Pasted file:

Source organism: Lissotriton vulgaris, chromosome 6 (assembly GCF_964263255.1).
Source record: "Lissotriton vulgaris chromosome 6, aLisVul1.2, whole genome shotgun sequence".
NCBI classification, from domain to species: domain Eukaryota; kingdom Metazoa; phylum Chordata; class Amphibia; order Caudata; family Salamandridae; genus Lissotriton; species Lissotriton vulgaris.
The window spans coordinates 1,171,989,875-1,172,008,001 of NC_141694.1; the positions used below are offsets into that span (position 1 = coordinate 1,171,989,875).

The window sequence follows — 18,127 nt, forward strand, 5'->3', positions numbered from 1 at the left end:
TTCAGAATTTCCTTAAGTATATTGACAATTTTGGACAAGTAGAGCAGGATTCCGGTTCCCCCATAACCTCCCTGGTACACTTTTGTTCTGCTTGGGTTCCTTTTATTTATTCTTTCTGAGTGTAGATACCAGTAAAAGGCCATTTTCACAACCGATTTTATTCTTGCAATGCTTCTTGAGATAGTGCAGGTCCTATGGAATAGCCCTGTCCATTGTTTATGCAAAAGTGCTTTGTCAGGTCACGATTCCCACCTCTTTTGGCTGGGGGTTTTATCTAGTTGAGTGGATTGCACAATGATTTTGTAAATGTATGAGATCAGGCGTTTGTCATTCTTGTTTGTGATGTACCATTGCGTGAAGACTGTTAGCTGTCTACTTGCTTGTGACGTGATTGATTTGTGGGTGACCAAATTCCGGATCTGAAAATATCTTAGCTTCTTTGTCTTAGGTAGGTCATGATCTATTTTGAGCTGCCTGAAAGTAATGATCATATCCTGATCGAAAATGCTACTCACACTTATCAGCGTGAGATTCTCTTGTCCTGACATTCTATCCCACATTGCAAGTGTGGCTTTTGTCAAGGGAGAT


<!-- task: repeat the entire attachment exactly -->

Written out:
Source organism: Lissotriton vulgaris, chromosome 6 (assembly GCF_964263255.1).
Source record: "Lissotriton vulgaris chromosome 6, aLisVul1.2, whole genome shotgun sequence".
NCBI classification, from domain to species: domain Eukaryota; kingdom Metazoa; phylum Chordata; class Amphibia; order Caudata; family Salamandridae; genus Lissotriton; species Lissotriton vulgaris.
The window spans coordinates 1,171,989,875-1,172,008,001 of NC_141694.1; the positions used below are offsets into that span (position 1 = coordinate 1,171,989,875).

The window sequence follows — 18,127 nt, forward strand, 5'->3', positions numbered from 1 at the left end:
TTCAGAATTTCCTTAAGTATATTGACAATTTTGGACAAGTAGAGCAGGATTCCGGTTCCCCCATAACCTCCCTGGTACACTTTTGTTCTGCTTGGGTTCCTTTTATTTATTCTTTCTGAGTGTAGATACCAGTAAAAGGCCATTTTCACAACCGATTTTATTCTTGCAATGCTTCTTGAGATAGTGCAGGTCCTATGGAATAGCCCTGTCCATTGTTTATGCAAAAGTGCTTTGTCAGGTCACGATTCCCACCTCTTTTGGCTGGGGGTTTTATCTAGTTGAGTGGATTGCACAATGATTTTGTAAATGTATGAGATCAGGCGTTTGTCATTCTTGTTTGTGATGTACCATTGCGTGAAGACTGTTAGCTGTCTACTTGCTTGTGACGTGATTGATTTGTGGGTGACCAAATTCCGGATCTGAAAATATCTTAGCTTCTTTGTCTTAGGTAGGTCATGATCTATTTTGAGCTGCCTGAAAGTAATGATCATATCCTGATCGAAAATGCTACTCACACTTATCAGCGTGAGATTCTCTTGTCCTGACATTCTATCCCACATTGCAAGTGTGGCTTTTGTCAAGGGAGAT